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Griner-Bout swap prompts worry about future captures

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(NewsNation) — A prisoner exchange between the United States and Russia that brought Brittney Griner home was met with both praise and criticism, including from some who contend prisoner swaps in general put more Americans at risk in the future.

One of those people is John Bolton, the former national security adviser under former President Donald Trump.

Speaking Thursday on “CUOMO,” Bolton argued the principle of prisoner swaps in general is not good foreign policy that must be avoided.

“It has been done before, but I would never do it,” Bolton said. “I think every time we make an exchange with a rogue state, with a totalitarian country, with a terrorist group, we are setting a price in effect on other Americans.”

Griner was arrested in February on drug charges just weeks before the Russian invasion of Ukraine. She was sentenced to nine years in a penal colony.

The White House negotiated her release in exchange for Viktor Bout, a notorious arms dealer who was serving a 25-year prison sentence on charges that he conspired to sell tens of millions of dollars in weapons that U.S officials said were to be used against Americans.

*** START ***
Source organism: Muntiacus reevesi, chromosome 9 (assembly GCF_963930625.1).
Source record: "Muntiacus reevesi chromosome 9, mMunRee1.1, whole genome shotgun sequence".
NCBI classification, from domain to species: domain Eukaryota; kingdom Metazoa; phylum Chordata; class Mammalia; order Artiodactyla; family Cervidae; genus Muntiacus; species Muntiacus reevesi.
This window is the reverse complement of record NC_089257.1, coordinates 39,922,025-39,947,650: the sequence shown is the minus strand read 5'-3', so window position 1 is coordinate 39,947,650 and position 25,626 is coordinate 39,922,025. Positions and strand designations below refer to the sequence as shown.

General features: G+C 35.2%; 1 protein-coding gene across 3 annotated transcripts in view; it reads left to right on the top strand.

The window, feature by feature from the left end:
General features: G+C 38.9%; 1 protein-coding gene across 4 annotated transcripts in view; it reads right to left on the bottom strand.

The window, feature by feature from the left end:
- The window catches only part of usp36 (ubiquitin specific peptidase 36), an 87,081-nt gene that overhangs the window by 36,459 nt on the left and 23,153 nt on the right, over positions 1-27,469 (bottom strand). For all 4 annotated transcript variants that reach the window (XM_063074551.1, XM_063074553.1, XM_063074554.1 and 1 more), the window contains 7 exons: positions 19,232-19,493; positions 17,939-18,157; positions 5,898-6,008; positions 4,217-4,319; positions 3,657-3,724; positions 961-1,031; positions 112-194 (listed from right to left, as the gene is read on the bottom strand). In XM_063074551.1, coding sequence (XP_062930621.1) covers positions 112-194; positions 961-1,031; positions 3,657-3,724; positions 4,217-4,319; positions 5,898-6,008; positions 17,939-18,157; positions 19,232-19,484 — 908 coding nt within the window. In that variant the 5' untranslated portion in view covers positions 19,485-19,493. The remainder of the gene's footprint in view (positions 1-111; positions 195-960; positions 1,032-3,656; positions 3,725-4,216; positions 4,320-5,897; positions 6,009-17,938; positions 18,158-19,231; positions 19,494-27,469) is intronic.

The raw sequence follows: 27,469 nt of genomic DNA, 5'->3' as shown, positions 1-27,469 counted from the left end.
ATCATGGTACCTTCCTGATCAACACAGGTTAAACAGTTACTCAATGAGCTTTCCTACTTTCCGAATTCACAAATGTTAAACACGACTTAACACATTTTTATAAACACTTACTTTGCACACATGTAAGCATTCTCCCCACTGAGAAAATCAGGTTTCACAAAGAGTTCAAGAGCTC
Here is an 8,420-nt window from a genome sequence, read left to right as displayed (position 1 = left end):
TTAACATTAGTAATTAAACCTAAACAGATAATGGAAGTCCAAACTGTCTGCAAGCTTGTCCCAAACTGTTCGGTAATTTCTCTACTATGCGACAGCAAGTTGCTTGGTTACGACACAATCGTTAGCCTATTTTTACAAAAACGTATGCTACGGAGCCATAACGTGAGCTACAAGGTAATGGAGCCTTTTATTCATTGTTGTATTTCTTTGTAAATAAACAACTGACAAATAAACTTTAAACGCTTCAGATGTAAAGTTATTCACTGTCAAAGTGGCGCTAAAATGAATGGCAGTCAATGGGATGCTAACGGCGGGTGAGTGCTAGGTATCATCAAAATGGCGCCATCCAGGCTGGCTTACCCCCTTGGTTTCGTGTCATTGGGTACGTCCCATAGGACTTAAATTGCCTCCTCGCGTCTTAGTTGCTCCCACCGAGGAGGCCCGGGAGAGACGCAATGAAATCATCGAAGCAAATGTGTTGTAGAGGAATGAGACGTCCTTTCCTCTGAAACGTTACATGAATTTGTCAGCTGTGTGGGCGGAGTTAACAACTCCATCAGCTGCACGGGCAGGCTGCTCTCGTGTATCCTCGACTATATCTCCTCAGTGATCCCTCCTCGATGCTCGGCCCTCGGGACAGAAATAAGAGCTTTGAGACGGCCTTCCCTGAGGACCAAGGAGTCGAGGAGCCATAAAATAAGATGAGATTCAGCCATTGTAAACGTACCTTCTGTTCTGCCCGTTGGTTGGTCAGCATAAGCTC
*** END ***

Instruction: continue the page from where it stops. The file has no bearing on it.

Earlier this year the Biden administration said it was determined to bring home both Griner and Paul Whelan, a former U.S. Marine who has been imprisoned in Russia for nearly four years. Whelan was arrested in 2018, convicted of espionage charges and sentenced to 16 years in prison.

But Thursday’s exchange did not include Whelan.

“We’ve not forgotten about Paul Whelan,” President Joe Biden said. “We will keep negotiating in good faith for Paul’s release.”

Republicans were swift to criticize Biden for not also securing Whelan’s release. House Minority Leader Kevin McCarthy called the exchange a “gift” for Russian President Vladimir Putin.

Bolton agreed with the sentiment.

“I think it was a terrible deal for the United States,” Bolton said. “Viktor Bout is a serious criminal, and I’m not going to get into any more specifics than that, but we’ve known about it for a long time. Personally, I wouldn’t trade Viktor Bout for anybody.”

Griner’s supporters had largely stayed quiet for weeks after her arrest, but that approach changed in May once the State Department designated her as unlawfully detained. A separate trade, Marine veteran Trevor Reed for Konstantin Yaroshenko, a Russian pilot convicted in the U.S. in a cocaine trafficking conspiracy, spurred hope that additional such exchanges could be in the works.

Whelan was not included in the Reed prisoner swap, escalating pressure on the Biden administration to ensure that any deal that brought home Griner also included him.

“I’m not criticizing simply the Biden administration here,” Bolton said. “I think in many cases we just have not thought through what the implications are and what we could do.”

The Associated Press contributed to this report.